Considering the low electric conductivity and poor dispersity of nano-sized metal oxide catalysts, some nano-structured carbonaceous supports are usually needed in ORR tests18. Herein, all the TiO2 samples were mixed with the commercial Cabot carbon nanoparticles (Vulcan XC-72R, USA) as a conductive support. The same trend of ORR activity, {001}-TiO2−x SCs/C>{001}-TiO2 SCs/C > {101}-TiO2 PCs/C, was also observed (Supplementary Table 1). The {001}-TiO2−x SCs was hydrothermally deposited on reduced graphene oxide (rGO) to form the {001}-TiO2−x SCs/rGO hybrid, and it exhibited a further enhanced capacity for ORR (Fig. 2e,f). Interactions between rGO and metal oxide indicate a possible charge transfer across the interface depending on the hybrid interface spacing and the Fermi level difference, which might be the main reason for the enhanced ORR activity10,11. In addition, all linear sweep voltammetry (LSV) curves exhibited a slow current increase and no current plateau (Supplementary Figs 6 and 9), indicating the two-electron reduction of O2 to OOH. All these results clearly indicate that both the exposed high-index {001} facet and the engineered oxygen vacancy contributed to the enhanced ORR activity of the TiO2 catalyst.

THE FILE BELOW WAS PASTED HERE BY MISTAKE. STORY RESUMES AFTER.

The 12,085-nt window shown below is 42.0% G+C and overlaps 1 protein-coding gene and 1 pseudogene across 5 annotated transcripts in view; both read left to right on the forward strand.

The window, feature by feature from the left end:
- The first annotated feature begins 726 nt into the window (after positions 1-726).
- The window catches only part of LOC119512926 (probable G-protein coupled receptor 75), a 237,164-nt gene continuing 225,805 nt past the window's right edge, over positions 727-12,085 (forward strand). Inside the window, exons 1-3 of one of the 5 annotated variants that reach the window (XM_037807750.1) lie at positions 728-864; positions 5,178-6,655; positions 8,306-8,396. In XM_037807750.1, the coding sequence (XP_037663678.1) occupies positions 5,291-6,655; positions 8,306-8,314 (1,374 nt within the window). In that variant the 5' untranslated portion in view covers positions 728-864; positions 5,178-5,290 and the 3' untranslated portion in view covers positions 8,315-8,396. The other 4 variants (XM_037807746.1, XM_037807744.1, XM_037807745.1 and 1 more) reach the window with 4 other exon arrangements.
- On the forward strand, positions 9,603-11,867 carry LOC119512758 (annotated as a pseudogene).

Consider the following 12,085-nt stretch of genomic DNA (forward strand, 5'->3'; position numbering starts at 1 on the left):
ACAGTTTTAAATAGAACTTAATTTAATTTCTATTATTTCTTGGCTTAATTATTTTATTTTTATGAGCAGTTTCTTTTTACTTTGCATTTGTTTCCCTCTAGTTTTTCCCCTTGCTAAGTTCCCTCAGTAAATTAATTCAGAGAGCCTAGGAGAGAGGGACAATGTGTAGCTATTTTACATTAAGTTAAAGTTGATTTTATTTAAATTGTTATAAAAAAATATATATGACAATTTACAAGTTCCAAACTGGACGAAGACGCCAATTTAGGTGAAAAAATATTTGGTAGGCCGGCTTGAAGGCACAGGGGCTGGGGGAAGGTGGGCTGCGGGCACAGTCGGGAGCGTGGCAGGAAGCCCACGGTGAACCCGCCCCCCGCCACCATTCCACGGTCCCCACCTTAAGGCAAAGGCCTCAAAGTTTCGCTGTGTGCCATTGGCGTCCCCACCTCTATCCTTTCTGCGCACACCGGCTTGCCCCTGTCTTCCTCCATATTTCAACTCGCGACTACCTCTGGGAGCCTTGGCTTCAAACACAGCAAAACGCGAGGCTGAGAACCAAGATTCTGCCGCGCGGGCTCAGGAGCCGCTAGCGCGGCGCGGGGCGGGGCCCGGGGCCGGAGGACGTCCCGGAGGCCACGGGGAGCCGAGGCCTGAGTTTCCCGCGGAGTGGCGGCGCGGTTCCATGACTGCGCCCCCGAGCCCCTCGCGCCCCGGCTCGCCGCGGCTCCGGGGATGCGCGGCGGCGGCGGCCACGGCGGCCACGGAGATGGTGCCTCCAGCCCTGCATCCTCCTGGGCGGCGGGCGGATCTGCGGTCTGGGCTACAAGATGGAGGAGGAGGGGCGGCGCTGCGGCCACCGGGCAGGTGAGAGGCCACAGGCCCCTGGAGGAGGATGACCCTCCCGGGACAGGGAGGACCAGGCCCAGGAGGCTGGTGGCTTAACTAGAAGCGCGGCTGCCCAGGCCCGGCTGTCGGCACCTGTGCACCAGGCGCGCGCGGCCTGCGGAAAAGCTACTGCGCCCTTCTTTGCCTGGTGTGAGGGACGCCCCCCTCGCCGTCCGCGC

The long-time ORR stability was evaluated using chronoamperometric response at −0.45 V in O2-saturated 0.1 M KOH aqueous solution (Fig. 2g,h). The defective TiO2−x SCs exhibited excellent stability, retaining more than 95% of the initial current even after 10,000 s, whereas both the TiO2 SCs and TiO2 PCs lost nearly 30% of the initial current. Moreover, all TiO2 samples showed superior selectivity to ORR with no obvious current change after adding methanol. In addition, the TiO2−x SCs also survived in the highly corrosive electrolyte (6 M KOH aqueous solution), demonstrating its high activity, favourable kinetics and excellent stability. The observed superior ORR stability of the defective TiO2−x SCs should be attributed mainly to the excellent stability of the surface-engineered Ti3+ species, because the metallic Zn not only served as a chemical reductant for the reductive formation of Ti3+ but also further stabilized the newly generated oxygen vacancies and Ti3+ on the crystal surface and subsurface35. The poor ORR catalytic stability of the TiO2 PCs was probably owning to their anatase-rutile mixed crystal phase38,39.

The above results clearly show that the ORR activity of TiO2 was substantially enhanced by a simple facet- and defect-engineering strategy. It is noted that the prepared defect-engineered TiO2−x with exposed high-energy {001} facets still exhibited a lower ORR activity than Fe3O4 and Mn3O4 (refs 10, 32), the two most typical metal oxide ORR electrocatalysts, with a more negative onset potential of ca −0.30 V and a lower cathodic current density of ca 1.0 mA cm−2 (Fig. 2a,b). On the other hand, its ORR stability was much higher than the commercial Pt/C benchmark, as the chronoamperometric response remained intrinsically unchanged on the TiO2−x while more than 20% decrease was observed on the Pt/C benchmark during the given 10,000 s (refs 4, 5, 9). Moreover, TiO2 is intrinsically characterized of Earth abundance, low cost, high stability and environmental compatibility for industrial applications.

Ti3+ and its roles on TiO2−x SCs